Fine Georgian Cabinet-Making
In the eighteenth century, not all craftsmen were equal. There was a definite hierarchy amongst them, based on a number of different factors: the amount of skill or artistry required to do the work, the nature of the materials used and whether or not the work was laborious and dirty. For example, goldsmiths and silversmiths came at the top of the hierarchy. The amount of skill and artistry required was significant; the materials used were extremely expensive; and although working in metals has a certain amount of dirt associated with it, it was also seen as highly artistic, especially in the design and decoration of the final object.
Even within a particular craft, there could be significant gradations in the esteem given to various aspects of the work. I’m going to take making furniture as an example.
The Hierarchy in Wood-working
Carpenters and Joiners
Mere carpenters made simple wooden objects or did repairs; nothing that demanded particular skill beyond the basics; nothing that contained an artistic element. Roof timbers, wall timbers, floors and things like that. Next in esteem came the joiners. They constructed windows and door frames, doors, window shutters, book presses and shelving, and panelling; not furniture, especially fine pieces, Joinery is skilful work, of course, especially if the customer was the owner of a fine house, but it’s still mostly a matter of cutting and fitted together pieces of wood accurately. At the time, this caused it to be seen as somewhat less skilled and more laborious and dirty than the work of the more esteemed craftsmen in wood. Next in hierarchy were cabinet-makers.
Cabinet-makers and Upholsterers
Cabinet-making developed to handle more skilled and complex work than joiners undertook. For a start, a cabinet-maker worked with the more exotic woods suitable for the finer, lighter and more highly finished furniture required by aristocratic customers, the gentry and the most prosperous of the middle class. This type of fine furniture, making its way from France and Holland, required additional techniques that had not previously been in use; techniques such as veneering in rare woods or tortoiseshell, marquetry or the use of highly decorative metal or similar inlays. The actual construction of the object, especially the precision of the joints, the overall design and highly decorative interior fittings, might also require extremely advanced skills in the cabinet-maker.
Oddly enough, once, say, a chair had been made, those who applied the decoration to it were seen as engaging in more ‘genteel’ activities. Upholsterers, for example, often worked with expensive and luxurious fabrics. They were considered superior to almost any other craftsmen involved in making furnishings, save for the very finest wood-carvers.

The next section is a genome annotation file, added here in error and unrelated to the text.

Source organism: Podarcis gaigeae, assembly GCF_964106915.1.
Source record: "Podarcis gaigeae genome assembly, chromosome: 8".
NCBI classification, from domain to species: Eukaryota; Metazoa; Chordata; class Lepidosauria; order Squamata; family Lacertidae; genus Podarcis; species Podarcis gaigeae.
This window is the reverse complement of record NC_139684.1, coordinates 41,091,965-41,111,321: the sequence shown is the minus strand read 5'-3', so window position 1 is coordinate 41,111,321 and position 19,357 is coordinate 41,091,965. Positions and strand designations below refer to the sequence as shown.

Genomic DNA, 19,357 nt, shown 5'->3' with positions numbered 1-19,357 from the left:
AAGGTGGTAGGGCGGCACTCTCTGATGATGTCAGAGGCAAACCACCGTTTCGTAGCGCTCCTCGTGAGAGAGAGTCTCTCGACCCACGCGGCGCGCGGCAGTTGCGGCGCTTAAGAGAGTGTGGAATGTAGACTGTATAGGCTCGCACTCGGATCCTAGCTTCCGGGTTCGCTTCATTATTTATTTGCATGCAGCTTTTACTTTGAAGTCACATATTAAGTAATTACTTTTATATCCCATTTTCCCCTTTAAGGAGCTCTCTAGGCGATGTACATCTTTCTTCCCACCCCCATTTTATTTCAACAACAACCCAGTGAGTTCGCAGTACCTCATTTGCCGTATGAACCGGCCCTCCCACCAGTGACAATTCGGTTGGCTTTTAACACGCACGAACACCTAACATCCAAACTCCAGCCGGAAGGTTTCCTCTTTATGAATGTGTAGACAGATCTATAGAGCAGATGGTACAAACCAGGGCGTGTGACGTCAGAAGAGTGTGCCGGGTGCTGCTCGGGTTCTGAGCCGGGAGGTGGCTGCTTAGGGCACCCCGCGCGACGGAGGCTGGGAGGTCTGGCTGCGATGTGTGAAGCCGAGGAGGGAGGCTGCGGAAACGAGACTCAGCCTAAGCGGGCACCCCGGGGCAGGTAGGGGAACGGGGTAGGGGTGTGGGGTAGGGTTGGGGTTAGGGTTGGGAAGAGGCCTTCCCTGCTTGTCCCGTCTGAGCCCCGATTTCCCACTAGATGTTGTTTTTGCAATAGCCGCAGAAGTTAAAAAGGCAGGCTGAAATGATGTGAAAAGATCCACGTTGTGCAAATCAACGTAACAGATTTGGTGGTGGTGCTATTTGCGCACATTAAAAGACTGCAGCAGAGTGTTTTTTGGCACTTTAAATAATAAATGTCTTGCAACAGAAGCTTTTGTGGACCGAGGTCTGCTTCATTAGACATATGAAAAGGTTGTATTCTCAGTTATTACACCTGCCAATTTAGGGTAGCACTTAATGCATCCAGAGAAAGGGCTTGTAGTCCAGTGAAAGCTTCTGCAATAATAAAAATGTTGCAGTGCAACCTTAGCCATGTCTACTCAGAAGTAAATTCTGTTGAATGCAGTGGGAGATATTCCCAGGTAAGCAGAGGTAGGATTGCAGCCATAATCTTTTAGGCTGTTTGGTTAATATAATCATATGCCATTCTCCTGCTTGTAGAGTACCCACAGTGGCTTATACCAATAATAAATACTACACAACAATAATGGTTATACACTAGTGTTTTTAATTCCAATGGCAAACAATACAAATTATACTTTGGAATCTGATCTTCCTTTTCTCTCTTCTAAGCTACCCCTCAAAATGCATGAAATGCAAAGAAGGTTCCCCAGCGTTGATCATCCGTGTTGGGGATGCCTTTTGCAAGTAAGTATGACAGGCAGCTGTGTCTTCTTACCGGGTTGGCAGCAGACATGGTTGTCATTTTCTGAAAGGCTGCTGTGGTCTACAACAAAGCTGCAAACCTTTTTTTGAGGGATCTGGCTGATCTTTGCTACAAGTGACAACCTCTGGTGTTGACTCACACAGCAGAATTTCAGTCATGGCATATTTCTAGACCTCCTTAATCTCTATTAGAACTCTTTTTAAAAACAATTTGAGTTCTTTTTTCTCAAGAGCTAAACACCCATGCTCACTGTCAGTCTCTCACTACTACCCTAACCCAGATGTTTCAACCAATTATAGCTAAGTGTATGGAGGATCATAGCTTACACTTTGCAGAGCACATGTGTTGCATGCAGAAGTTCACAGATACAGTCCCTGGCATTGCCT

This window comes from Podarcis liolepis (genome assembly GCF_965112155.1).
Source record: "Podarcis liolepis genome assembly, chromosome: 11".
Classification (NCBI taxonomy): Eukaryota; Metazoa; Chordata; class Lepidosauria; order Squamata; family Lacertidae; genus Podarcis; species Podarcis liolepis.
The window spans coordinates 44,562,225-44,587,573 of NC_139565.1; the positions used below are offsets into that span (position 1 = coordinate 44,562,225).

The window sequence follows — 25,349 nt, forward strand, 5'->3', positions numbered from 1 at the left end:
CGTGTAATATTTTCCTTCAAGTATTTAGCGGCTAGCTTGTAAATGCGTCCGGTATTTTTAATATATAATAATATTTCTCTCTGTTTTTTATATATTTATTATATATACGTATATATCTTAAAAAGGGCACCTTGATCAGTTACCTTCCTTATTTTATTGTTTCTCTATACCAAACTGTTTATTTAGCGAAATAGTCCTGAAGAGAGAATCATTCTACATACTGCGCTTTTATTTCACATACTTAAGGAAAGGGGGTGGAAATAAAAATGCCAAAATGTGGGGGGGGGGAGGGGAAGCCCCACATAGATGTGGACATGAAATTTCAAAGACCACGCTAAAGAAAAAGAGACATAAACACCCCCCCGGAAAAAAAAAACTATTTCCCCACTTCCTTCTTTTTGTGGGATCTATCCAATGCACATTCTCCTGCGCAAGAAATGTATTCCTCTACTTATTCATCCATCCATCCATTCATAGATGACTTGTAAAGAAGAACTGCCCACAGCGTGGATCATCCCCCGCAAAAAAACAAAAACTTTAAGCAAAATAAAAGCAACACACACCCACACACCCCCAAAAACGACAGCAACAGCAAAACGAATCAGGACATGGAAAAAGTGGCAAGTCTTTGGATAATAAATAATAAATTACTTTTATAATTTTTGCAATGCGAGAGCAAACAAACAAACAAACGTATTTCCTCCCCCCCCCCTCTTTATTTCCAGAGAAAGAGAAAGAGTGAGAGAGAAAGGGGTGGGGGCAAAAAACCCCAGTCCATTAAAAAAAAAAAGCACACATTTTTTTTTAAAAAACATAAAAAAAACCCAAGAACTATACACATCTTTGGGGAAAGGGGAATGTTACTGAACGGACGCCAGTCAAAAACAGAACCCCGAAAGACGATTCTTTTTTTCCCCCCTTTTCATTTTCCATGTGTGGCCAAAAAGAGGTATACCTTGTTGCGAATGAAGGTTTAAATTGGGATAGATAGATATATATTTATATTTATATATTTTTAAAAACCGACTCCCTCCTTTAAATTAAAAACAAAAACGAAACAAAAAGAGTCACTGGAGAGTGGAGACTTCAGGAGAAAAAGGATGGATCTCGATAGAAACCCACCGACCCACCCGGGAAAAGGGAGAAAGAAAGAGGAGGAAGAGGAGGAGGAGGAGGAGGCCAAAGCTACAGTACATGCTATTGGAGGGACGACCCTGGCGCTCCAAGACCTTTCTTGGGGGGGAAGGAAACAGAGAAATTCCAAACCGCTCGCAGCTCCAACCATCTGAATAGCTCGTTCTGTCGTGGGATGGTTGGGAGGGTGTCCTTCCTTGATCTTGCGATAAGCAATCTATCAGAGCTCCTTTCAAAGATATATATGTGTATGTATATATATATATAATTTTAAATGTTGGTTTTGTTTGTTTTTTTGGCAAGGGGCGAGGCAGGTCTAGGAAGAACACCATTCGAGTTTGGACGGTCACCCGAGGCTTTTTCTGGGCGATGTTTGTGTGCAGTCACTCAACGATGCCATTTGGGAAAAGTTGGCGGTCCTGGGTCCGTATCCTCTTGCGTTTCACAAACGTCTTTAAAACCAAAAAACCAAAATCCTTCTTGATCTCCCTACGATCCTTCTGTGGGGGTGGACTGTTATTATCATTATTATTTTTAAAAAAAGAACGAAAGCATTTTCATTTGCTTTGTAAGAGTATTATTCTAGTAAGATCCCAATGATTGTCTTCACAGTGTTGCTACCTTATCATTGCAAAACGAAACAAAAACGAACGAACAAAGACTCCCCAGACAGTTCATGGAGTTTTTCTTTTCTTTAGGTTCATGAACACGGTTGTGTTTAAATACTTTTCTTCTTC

As demand for fine furniture increased, even the most famous cabinet-makers had to resort to the very first kinds of ‘mass production’. Those who produced cheaper furniture went even further down this path. In earlier centuries, a cabinet-maker would produce a complete object, from basic frame to final decoration. By the 1760s — and to a still greater extent after then — we find different craftsmen specialising in specific stages of constructing and decorating the more complex kinds of furniture. This led to companies being formed, which could preserve quality while increasing the output of goods for sale. The days of relying on a single, individual master-craftsman, supported by one or two journeymen and a few apprentices were coming rapidly to an end.
The evidence for this in furniture-making comes from inventories showing stocks of certain parts of items being produced and stored separately from the rest. For example, one inventory in 1760 included ‘Ten sets of mahogany table feet … Twenty-six mahogany feet for breakfast tables … Thirty wainscot table feet … Twelve pair of cards-table legs … Six tops for breakfast tables part veneered.’ Another, this time from 1763, is even more suggestive of work on a large scale: ‘222 Marlborough feet for tables and chairs … Thirty-five table legs with turned toes.’
To make this number of individual items must indicate several craftsmen producing similar objects. It made sense. Each table or chair required four legs and their feet, so the making of table legs and feet would have been a repetitive, routine job; while their generally similar design and decoration made them suitable for the production of a large quantity of similar items to be stored, ready-made, for future use. When the number of items ‘in store’ was especially large, it may also have represented items for use in the production of cheaper lines of furniture.
The Introduction of Machinery
By the end of the century, some workshops clearly operated with a high degree of specialisation, employing craftsmen to concentrate on particular aspects of the overall task. This made sense in the ‘mass production’ of cheaper items. However, it was equally applicable to some specialist work, such as inlaying or, in the case of billiard tables, the preparing of a special slate, baize-covered top to ensure the table was absolutely level.
The same steady move towards specialisation and the introduction of a rational division of labour within a workshop could be mirrored throughout many of the craft activities of the 18th-century. By the early nineteenth, the introduction of machinery to undertake more routine tasks caused even greater changes in the status and the training of craftsmen. It wasn’t until the Arts and Crafts Movement of late Victorian times that an emphasis on handmade and craft furniture, as opposed to machine-made items, attracted the interest of wealthy customers; and by then, the finest exponents of furniture design and construction were seen as artists, not ‘mere’ craftsmen.